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The head of a national umbrella group representing the clinics said the administration is following “an ideological agenda” that could disrupt basic health care. Pixabay

Under the administration’s rule, clinic staff would still be permitted to discuss abortion with clients, along with other options. However, that would no longer be required.

The American Medical Association is among the professional groups opposed to the administration’s policy, saying it could affect low-income women’s access to basic medical care, including birth control, cancer screenings and testing and treatment for sexually transmitted diseases. By law, the family planning program does not pay for abortions.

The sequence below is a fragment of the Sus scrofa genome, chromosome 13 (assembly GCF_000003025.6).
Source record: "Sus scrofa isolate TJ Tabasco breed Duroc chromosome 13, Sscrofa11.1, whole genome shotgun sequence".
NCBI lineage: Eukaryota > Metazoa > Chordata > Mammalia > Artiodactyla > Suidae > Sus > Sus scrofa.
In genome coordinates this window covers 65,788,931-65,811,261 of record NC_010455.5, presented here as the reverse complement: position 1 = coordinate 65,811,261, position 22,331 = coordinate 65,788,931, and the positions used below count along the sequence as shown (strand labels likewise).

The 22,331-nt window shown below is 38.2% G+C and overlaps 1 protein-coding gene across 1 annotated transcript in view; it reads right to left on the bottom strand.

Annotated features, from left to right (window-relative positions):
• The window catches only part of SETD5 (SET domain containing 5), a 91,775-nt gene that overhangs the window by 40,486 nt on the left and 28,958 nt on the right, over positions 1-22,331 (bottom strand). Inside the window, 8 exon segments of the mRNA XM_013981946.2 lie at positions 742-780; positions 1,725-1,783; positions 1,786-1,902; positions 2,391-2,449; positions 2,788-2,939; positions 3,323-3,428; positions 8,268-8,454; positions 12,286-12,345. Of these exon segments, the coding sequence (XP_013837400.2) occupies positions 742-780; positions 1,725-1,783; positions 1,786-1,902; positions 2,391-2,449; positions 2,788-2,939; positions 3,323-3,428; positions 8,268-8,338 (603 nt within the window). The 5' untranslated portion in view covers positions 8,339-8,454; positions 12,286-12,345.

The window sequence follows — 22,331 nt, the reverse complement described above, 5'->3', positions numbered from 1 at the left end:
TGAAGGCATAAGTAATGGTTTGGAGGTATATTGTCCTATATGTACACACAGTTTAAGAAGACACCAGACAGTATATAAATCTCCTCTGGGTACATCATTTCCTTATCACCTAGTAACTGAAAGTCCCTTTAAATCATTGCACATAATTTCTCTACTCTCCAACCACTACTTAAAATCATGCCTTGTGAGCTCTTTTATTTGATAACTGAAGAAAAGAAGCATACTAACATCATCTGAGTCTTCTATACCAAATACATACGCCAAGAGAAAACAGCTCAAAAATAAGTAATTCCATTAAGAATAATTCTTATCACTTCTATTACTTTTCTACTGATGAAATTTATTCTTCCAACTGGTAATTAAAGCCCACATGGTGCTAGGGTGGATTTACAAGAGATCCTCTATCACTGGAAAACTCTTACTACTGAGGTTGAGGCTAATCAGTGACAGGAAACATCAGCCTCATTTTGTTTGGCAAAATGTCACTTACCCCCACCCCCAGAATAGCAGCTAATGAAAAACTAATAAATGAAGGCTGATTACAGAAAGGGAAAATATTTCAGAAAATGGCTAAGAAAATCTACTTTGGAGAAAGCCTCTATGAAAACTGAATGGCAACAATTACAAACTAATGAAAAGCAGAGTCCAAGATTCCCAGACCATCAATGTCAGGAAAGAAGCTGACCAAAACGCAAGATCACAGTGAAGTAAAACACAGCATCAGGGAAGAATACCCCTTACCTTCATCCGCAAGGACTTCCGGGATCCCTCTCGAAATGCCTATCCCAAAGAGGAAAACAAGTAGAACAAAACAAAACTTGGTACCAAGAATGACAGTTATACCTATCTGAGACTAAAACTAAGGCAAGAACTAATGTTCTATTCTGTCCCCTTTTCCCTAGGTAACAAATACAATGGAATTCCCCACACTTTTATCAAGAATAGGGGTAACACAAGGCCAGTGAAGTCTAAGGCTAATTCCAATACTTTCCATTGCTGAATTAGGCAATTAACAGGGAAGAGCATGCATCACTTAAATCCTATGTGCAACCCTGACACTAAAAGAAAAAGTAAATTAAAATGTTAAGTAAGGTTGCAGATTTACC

Religious conservatives see the regulation as a means to end what they call an indirect taxpayer subsidy of abortion providers.

Although abortion remains politically divisive, the U.S. abortion rate has dropped significantly, from about 29 per 1,000 women of reproductive age in 1980 to about 15 in 2014. Better contraception, fewer unintended pregnancies and state restrictions may have played a role, according to a recent scientific report. Polls show most Americans do not want the Supreme Court to overturn Roe v. Wade, the 1973 ruling that legalized abortion.

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The Trump administration’s policy echoes a Reagan-era regulation that barred clinics from even discussing abortion with women. It never went into effect as written, although the Supreme Court ruled it was appropriate.

The policy was rescinded under President Bill Clinton, and a new rule took effect requiring “nondirective” counseling to include a full range of options for women. The Trump administration is now rolling back the Clinton requirement. (VOA)